andThen

In this example, we are going to dispose the flow in Completable#andThen.

When we run this test it will print:

fromCallable
doOnComplete1
andThen
disposing
doOnDispose: observable has been disposed

Subscriber won’t receive a completed callback event. Also, the flow stops right after Completable#andThen — the code inside Completable#doOnComplete block doesn’t get executed.

doOnComplete + doOnComplete

In this example, we are disposing the flow in Completable#doOnComplete which is followed by a second Completable#doOnComplete.

When we run this test it will print:

fromCallable
doOnComplete1
disposing
doOnDispose: observable has been disposed
doOnComplete2

Subscriber will receive a completed callback event and the code inside the second Completable#doOnComplete will be executed.

doOnComplete + andThen

In this example, we are disposing the flow in Completable#doOnComplete which is followed by Completable#andThen.

When we run this test it will print:

fromCallable
doOnComplete
disposing
doOnDispose: observable has been disposed
andThen

Subscriber won’t receive a completed callback event. Also, the flow stops right after Completable#andThen — the code inside the second Completable#doOnComplete block doesn’t get executed.

Note: up until RxJava 2.2.5 “andThen” would not be printed, since 2.2.6 it would (probably due to: https://github.com/ReactiveX/RxJava/pull/6362)

doOnComplete + toSingle

In this example, we are disposing the flow in Completable#doOnComplete which is followed by Completable#toSingle.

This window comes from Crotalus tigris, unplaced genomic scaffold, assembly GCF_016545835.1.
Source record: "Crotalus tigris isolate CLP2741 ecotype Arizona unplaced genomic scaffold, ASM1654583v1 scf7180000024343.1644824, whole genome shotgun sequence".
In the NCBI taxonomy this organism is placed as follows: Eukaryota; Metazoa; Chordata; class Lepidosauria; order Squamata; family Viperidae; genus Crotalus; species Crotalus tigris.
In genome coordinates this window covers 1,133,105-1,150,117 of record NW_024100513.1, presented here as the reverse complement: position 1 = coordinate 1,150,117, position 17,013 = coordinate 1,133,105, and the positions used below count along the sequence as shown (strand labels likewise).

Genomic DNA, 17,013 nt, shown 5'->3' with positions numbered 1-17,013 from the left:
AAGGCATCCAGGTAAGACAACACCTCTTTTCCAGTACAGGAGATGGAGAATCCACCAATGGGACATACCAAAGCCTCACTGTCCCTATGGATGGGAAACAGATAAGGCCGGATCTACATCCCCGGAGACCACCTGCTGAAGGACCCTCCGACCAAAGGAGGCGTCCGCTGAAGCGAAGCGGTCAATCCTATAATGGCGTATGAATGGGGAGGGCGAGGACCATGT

When we run this test it will print:

fromCallable
doOnComplete
disposing
doOnDispose: observable has been disposed
toSingle
doOnSuccess

Subscriber will receive a completed callback event and the code inside Completable#toSingle and Single#doOnSuccess will be executed.

Cheat sheets

Observable

Single

Completable

Summary

As you can see depending on whether you’re using Observable, Single or Completable, which operators you use in sequence and when the disposal happens the results can vary 😱. If there’s any lesson you can take from this, it’s not to simply assume that calling dispose() will cancel the entire flow.

All the examples from this article are available on Github 🤘.

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Piotr Zawadzki

Written by

Principal Android Developer at Stepstone — passionate about technology, Android geek, photography enthusiast.

stepstone-tech

Learn more about how Stepstone builds our systems and engineering organisations